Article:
Therapists first need to understand this themselves. They then need to communicate this to every client who goes into panic-mode thinking, and they need to communicate this clearly and regularly.
Peace and Health
These clients also need to recognize that if their dollars have to be carefully spent in a troubled economy, they should do so for products and services that deliver to them as high a return as possible on every dollar they spend.
If you'd like to perform an eye-opening service for your clients (and yourself as well), ask them to write a list of the top 10 things that they did the previous month that gave them their greatest joy, peace or relaxation. I assure you that getting massaged will be on probably every list.
Moreover, chances are quite strong that it's not just in the top 10, but in the top 5. That means that massage may very well be the best thing they experienced in the previous month. Another way of saying it is that the massages you're providing, may be the best thing in their lives. So, at a difficult economic time, why should they eliminate the number one source of their joy or peace?
During the Great Depression, Hollywood nearly saved this country. As Michelle Pautz, writing in "Issues in Political Economy" just a year after the 9/11 tragedies, stated, "During the Depression, cinemas provided an escape from life and the plague of problems that accompanied it in the tough time. A major function of the cinema was a source of entertainment and a way for people to forget their troubles with stories that almost always had happy endings."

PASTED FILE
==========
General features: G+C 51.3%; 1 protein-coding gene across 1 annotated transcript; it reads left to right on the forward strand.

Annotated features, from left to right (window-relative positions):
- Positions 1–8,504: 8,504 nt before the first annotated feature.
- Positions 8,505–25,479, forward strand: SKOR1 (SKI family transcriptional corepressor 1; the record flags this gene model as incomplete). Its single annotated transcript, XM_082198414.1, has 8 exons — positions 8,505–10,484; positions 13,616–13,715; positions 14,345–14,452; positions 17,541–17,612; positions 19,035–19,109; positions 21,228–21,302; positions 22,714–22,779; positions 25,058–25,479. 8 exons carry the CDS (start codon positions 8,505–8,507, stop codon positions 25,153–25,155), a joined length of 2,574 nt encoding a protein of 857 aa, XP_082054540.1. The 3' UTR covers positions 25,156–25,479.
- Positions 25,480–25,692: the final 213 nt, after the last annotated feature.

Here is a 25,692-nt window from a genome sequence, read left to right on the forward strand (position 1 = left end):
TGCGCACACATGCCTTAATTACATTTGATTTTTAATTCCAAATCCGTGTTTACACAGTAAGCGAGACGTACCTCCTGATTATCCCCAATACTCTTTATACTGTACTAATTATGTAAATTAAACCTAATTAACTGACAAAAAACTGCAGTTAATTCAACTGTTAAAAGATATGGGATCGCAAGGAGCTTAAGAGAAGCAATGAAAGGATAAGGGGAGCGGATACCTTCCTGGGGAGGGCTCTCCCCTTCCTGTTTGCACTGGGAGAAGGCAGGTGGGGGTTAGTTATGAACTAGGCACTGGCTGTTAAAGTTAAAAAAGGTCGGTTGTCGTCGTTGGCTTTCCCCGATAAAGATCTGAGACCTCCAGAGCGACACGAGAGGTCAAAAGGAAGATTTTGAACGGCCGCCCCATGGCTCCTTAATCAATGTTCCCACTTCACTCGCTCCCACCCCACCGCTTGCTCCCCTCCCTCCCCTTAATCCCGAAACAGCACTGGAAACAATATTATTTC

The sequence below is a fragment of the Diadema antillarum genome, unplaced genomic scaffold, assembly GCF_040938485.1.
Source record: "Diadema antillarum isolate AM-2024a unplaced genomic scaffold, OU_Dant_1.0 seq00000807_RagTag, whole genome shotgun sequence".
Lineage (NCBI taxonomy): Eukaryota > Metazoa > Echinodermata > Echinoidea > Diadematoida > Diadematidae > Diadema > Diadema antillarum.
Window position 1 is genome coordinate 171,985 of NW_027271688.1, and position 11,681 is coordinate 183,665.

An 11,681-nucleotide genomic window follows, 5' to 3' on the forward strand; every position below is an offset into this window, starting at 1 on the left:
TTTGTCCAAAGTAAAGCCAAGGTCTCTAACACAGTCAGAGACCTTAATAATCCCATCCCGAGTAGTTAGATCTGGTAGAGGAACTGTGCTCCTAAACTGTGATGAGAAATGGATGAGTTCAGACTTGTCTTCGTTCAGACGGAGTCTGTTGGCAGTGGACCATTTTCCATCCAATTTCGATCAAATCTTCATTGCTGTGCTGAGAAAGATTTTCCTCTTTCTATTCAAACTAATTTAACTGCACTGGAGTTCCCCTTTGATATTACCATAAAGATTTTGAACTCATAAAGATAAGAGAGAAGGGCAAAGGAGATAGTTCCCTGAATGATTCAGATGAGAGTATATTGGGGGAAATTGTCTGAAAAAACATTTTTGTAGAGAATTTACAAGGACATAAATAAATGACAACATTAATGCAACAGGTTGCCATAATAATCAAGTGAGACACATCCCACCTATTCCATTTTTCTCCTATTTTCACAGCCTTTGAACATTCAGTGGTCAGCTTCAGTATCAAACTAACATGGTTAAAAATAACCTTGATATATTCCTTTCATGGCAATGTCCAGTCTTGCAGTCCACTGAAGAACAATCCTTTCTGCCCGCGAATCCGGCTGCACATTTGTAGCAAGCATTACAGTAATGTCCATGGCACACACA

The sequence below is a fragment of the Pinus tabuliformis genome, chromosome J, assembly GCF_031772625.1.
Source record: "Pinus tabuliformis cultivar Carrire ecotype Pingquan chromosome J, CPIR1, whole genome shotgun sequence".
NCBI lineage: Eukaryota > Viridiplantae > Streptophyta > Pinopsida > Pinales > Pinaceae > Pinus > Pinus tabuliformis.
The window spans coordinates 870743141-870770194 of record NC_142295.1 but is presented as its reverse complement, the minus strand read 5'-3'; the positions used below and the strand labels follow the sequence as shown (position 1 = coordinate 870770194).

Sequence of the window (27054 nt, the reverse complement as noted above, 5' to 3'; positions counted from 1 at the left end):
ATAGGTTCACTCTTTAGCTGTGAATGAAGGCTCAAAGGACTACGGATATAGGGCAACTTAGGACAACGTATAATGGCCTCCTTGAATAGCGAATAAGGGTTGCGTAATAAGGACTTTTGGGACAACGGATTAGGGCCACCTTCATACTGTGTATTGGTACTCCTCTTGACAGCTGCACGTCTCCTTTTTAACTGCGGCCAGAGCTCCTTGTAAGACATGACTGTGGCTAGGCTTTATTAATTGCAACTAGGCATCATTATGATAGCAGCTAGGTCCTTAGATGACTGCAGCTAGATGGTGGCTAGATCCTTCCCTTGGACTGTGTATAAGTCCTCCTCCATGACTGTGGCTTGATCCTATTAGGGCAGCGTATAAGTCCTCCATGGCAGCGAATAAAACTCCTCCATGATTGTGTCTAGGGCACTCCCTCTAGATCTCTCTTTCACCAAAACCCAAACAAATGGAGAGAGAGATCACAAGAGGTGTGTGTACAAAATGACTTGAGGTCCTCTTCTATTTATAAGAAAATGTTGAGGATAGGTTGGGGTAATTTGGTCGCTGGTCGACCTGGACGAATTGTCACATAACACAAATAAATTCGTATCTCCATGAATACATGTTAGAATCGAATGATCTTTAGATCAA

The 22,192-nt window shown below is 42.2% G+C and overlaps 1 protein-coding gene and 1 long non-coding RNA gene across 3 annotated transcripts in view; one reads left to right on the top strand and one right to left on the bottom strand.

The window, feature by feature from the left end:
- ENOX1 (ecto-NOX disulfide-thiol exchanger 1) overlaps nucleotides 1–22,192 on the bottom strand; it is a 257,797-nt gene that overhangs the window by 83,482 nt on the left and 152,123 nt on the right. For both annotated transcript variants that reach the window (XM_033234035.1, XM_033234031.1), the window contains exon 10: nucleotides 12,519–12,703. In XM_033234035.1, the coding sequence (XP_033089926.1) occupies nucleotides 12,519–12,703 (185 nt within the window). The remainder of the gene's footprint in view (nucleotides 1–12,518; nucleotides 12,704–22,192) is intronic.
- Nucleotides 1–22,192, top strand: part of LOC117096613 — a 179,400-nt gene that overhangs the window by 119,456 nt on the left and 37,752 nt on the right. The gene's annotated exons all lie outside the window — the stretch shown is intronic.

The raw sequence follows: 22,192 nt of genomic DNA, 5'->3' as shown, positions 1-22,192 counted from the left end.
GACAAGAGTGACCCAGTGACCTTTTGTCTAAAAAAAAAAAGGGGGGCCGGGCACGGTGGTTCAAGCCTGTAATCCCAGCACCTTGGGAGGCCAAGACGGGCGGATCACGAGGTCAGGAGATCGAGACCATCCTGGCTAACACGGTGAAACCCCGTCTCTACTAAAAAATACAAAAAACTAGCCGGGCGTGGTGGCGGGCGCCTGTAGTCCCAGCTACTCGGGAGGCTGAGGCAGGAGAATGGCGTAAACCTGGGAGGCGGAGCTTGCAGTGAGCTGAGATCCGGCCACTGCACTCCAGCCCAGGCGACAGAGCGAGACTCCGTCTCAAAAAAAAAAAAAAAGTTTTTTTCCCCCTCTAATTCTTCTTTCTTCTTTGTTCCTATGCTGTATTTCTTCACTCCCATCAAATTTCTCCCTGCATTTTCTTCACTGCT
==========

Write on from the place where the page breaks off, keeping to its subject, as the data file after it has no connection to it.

Even at the Depression's depths, 60 to 80 million Americans paid to attend the movies each week; and, in the face of doubt and despair, these films helped sustain national morale. No medium contributed more greatly than the motion picture industry to the maintenance of our collective consciousness during the worldwide Depression. (Interesting to note: In other countries, where access to movies wasn't as readily available, revolution, riot and political turmoil resulted.)
Massage therapy provides more than just an escape from the problems of the day for those who take advantage of it. It also helps promote health and peace in a profound way.
And if there's something that people need more than health and peace during the difficult economy that we're in now, please tell me what it is.
Click here for more information about Cary Bayer.